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A small PR rant

Posted: Thu Jun 04, 2020 7:58 pm
by MadDogDean
First, let me preface all of the following by saying that the people at LivecCode have done an excellent job in developing LC.
Secondly, the community of supporters (the long time supporters that have been on these boards forever) do an awesome job pushing things forward and helping the noobs.

But... (and there are always three dots after the but...) I truly think that LC needs to bring someone on that can pull in the reigns and focus on the PR side of things.

Over the last few weeks (nee, months) I've been struggling, unsuccessfully due to some Win7 glitch, to install the x64 version of LC. I have paid for the Indy and then the Business subscription for several years, but haven't actually produced *anything*. So, this continual x64 issue has led me to look at other cross-platform IDE's (currently my partners & I are looking at developing a few apps and are ready to actually start into it).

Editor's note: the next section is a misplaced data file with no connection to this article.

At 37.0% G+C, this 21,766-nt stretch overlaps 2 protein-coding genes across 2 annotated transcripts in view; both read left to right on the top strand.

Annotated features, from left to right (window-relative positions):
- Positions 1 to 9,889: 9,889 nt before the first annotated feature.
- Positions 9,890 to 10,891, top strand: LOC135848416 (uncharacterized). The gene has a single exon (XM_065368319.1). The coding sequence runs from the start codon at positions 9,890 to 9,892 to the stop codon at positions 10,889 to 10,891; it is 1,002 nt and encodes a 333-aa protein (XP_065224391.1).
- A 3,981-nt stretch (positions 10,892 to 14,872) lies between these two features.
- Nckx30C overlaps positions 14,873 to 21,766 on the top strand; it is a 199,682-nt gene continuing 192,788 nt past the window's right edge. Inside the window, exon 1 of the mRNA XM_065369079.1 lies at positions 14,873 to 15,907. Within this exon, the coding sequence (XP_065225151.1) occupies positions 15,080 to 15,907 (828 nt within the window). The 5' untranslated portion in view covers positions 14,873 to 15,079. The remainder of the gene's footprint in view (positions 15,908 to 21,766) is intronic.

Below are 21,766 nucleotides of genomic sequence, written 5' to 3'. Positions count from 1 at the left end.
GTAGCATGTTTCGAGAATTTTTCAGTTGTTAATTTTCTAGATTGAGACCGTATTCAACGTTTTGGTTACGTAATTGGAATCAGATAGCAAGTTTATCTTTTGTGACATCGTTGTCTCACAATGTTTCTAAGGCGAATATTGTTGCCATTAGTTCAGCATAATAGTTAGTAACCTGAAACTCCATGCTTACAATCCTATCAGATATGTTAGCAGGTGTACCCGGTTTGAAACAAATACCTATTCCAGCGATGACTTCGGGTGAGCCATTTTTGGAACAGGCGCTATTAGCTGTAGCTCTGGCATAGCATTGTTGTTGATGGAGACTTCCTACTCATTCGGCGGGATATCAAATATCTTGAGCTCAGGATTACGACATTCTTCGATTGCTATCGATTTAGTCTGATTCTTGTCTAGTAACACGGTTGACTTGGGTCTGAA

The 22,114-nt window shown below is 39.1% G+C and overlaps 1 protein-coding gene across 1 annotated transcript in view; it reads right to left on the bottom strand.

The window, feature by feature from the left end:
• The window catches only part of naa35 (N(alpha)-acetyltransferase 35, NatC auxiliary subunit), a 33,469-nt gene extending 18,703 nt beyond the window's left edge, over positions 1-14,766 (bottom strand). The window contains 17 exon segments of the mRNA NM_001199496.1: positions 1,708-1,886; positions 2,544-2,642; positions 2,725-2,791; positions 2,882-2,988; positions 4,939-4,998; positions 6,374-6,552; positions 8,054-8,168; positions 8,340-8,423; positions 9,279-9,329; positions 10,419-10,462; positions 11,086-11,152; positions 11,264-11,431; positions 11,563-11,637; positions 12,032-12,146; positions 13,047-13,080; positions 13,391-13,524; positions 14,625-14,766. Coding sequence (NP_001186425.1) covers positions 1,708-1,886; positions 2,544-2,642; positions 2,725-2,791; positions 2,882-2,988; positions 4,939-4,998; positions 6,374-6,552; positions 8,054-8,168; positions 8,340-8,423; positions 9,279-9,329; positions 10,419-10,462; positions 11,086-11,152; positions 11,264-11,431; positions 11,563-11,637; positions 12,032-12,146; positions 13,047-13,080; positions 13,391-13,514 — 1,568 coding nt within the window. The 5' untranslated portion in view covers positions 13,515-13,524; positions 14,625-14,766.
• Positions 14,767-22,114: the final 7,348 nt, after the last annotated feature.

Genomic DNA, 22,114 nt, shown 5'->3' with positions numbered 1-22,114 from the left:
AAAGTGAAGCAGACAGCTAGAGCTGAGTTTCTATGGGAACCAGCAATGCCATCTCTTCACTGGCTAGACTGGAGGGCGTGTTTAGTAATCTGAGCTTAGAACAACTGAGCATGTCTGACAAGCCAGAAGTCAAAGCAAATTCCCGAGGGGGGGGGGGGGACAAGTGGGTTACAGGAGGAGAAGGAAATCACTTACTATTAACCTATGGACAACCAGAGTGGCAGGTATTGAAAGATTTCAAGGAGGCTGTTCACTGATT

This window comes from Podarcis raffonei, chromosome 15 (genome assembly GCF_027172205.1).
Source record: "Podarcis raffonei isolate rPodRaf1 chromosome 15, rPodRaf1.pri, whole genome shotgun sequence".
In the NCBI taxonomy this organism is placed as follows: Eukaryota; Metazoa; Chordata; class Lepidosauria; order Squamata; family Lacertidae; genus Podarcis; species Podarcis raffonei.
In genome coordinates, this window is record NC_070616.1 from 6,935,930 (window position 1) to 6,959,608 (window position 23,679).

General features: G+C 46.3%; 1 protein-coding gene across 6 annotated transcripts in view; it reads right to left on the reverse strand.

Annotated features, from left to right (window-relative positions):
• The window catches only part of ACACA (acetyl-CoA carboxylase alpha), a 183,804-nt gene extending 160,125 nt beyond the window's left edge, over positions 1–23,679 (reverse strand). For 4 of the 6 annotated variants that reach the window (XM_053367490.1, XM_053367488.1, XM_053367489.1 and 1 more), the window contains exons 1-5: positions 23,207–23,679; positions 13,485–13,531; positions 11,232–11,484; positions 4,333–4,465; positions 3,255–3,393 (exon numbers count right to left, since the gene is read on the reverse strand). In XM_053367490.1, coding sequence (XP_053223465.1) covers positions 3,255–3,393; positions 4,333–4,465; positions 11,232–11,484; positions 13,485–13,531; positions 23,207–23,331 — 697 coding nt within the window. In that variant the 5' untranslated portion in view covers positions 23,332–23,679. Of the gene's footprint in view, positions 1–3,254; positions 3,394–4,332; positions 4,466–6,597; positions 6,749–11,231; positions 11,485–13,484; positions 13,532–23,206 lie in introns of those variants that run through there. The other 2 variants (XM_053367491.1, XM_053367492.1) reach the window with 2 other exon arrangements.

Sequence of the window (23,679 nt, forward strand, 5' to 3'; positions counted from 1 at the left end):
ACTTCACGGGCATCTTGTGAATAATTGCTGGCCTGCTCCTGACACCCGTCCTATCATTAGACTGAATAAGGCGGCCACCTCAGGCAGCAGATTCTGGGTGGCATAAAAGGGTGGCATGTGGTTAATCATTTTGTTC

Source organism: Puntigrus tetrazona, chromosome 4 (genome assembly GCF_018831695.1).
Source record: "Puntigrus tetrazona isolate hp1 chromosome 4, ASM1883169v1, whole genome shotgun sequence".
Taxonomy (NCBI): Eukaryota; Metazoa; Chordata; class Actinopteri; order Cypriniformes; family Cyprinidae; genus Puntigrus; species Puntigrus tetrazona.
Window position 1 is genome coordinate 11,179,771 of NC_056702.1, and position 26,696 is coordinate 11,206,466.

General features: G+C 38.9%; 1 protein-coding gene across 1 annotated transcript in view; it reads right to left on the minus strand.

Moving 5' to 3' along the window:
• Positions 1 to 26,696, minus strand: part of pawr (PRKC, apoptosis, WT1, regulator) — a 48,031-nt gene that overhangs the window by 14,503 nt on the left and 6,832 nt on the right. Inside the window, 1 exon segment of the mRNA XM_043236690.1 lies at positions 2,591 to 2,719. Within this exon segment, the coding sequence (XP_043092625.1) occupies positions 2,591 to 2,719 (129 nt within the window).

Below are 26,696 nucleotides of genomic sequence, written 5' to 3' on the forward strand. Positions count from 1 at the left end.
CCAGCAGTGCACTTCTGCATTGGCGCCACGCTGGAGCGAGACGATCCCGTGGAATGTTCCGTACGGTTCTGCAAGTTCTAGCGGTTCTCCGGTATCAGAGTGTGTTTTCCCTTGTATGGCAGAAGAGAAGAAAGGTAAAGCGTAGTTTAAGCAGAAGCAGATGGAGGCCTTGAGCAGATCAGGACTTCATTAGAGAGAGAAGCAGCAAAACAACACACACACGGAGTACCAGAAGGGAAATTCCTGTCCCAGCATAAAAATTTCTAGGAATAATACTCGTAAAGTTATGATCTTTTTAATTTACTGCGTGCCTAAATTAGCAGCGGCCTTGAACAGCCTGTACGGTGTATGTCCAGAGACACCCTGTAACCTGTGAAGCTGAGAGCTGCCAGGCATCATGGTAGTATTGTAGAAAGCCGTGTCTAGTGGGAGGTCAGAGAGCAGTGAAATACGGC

A few other IDE's look interesting, some are promising, others have fantastic game-quality physics and controls, and most are also open-source, but LC has a much stronger cross-platform coverage than the others! As such, I started looking at LC in a more critical eye (as a "shopping" customer) and see a few issues that may prevent me, if I was a new user, from walking the LC path.

As LiveCode has taken the open-source path, we all knew there was a large number of both paying customers as well as new users that will opt for the Community version instead, but, the Community version doesn't pay the light or electric bills at LC head office.

In order to ensure that LC remains a viable product and company, worthy of all the efforts to develop and use it's relatively proprietary language (even though it is English-like, it is a one-of-a-kind), the paying base needs to grow.